Brent Council votes to accept anti-semitism definition
PUBLISHED: 17:19 20 September 2017 | UPDATED: 10:58 25 September 2017
Brent Council has been praised for voting overwhelmingly to combat anti-Semitism in the borough.
At a meeting of the full council on September 18 councillors voted to support the International Holocaust Remembrance Alliance (IHRA) definition of anti-Semitism.
The motion was brought forward by the Brent Conservative Group (BCG) with some amendments made to wordings by the Labour group.
Cllr Joel Davidson, of the BCG, said: “I’m delighted the motion passed. We are all very proud of the diversity in Brent and it’s essential we condemn all forms of racism.
“I feel that in recent times that Brent’s had particular problems with anti-Semitic activities.
“We are also seeing a big rise in anti-Semitism across the country. It was very important that Brent followed the lead of neighbours like Camden, Barnet and Harrow in adopting this motion.”
Labour councillor Shafique Choudhary suggested that one example – denying the Jewish people their right to self-determination – be changed to reflect an equal right of self-determination for the Palestinian people, which was passed.
The IHRA’s Committee on Holocaust Denial and Anti-Semitism was set up in order to form a common approach to address the upsurge in anti-Semitism and Holocaust denial and trivialisation.
The IHRA definition, made in May 2016, states that anti-semitism “is a certain perception of Jews, which may be expressed as hatred toward Jews. Rhetorical and physical manifestations of anti-Semitism are directed toward Jewish or non-Jewish individuals and/or their property, toward Jewish community institutions and religious facilities”.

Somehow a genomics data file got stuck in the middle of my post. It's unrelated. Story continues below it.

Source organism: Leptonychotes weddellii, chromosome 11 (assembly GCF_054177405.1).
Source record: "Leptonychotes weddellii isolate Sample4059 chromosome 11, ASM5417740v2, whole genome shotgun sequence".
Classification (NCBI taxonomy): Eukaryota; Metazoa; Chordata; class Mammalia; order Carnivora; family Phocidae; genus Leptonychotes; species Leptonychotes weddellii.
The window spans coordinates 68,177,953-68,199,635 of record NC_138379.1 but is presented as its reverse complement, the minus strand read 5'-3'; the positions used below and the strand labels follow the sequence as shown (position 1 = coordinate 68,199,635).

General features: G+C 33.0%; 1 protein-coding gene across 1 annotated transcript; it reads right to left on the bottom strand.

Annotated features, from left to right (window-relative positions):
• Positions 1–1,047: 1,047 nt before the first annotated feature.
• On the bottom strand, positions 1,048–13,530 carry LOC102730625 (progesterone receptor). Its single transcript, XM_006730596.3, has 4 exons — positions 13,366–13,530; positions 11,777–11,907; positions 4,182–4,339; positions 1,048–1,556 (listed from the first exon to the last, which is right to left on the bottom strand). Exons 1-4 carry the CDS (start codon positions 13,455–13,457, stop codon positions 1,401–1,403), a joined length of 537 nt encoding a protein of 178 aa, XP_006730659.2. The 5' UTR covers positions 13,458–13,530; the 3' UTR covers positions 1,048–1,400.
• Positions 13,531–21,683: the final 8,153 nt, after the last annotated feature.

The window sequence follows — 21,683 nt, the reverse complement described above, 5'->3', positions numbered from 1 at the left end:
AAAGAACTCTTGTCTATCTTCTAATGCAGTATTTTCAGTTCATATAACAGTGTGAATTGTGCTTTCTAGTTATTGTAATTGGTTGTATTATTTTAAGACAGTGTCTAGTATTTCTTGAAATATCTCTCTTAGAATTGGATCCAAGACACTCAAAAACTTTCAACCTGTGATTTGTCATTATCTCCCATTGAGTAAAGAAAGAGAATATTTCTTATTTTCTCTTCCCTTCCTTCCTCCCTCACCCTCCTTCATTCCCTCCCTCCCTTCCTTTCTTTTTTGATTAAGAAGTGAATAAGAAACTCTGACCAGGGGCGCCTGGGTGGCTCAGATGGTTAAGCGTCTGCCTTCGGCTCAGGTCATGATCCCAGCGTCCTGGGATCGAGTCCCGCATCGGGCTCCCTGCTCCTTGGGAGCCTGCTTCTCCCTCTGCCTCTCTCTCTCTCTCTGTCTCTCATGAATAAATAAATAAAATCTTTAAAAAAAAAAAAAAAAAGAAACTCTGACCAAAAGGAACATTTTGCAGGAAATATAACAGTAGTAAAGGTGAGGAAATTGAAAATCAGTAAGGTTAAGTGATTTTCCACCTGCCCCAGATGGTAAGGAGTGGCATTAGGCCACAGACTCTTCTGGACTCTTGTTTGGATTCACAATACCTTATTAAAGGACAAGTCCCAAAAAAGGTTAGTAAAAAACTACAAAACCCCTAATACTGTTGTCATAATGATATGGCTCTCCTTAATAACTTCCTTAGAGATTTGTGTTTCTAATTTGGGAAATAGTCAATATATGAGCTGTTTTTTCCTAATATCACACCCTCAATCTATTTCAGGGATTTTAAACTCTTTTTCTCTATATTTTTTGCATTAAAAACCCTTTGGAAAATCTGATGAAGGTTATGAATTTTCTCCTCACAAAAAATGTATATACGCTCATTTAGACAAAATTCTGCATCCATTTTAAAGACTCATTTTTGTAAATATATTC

The British government formally accepted the definition last December.
Philip Rosenberg, who is on the Board of Deputies of British Jews praised Brent for its commitment. Prior to the meeting he sent a letter to all councillors saying: “After the government and the official opposition adopted the definition in December last year, we believe the adoption of the definition at every level increases the resilience of our society to hateful discourse about Jews, and helps educate people about the forms that anti-semitism takes.”
Following the vote he said: “Your clear message on anti-Semitism being unwelcome in Brent, or anywhere in our society, was a very good Rosh Hashanah – Jewish New Year – present for the Jewish communities of Brent.”
“At the Board of Deputies, we look forward to working together with you to tackle all forms of prejudice in our society.”
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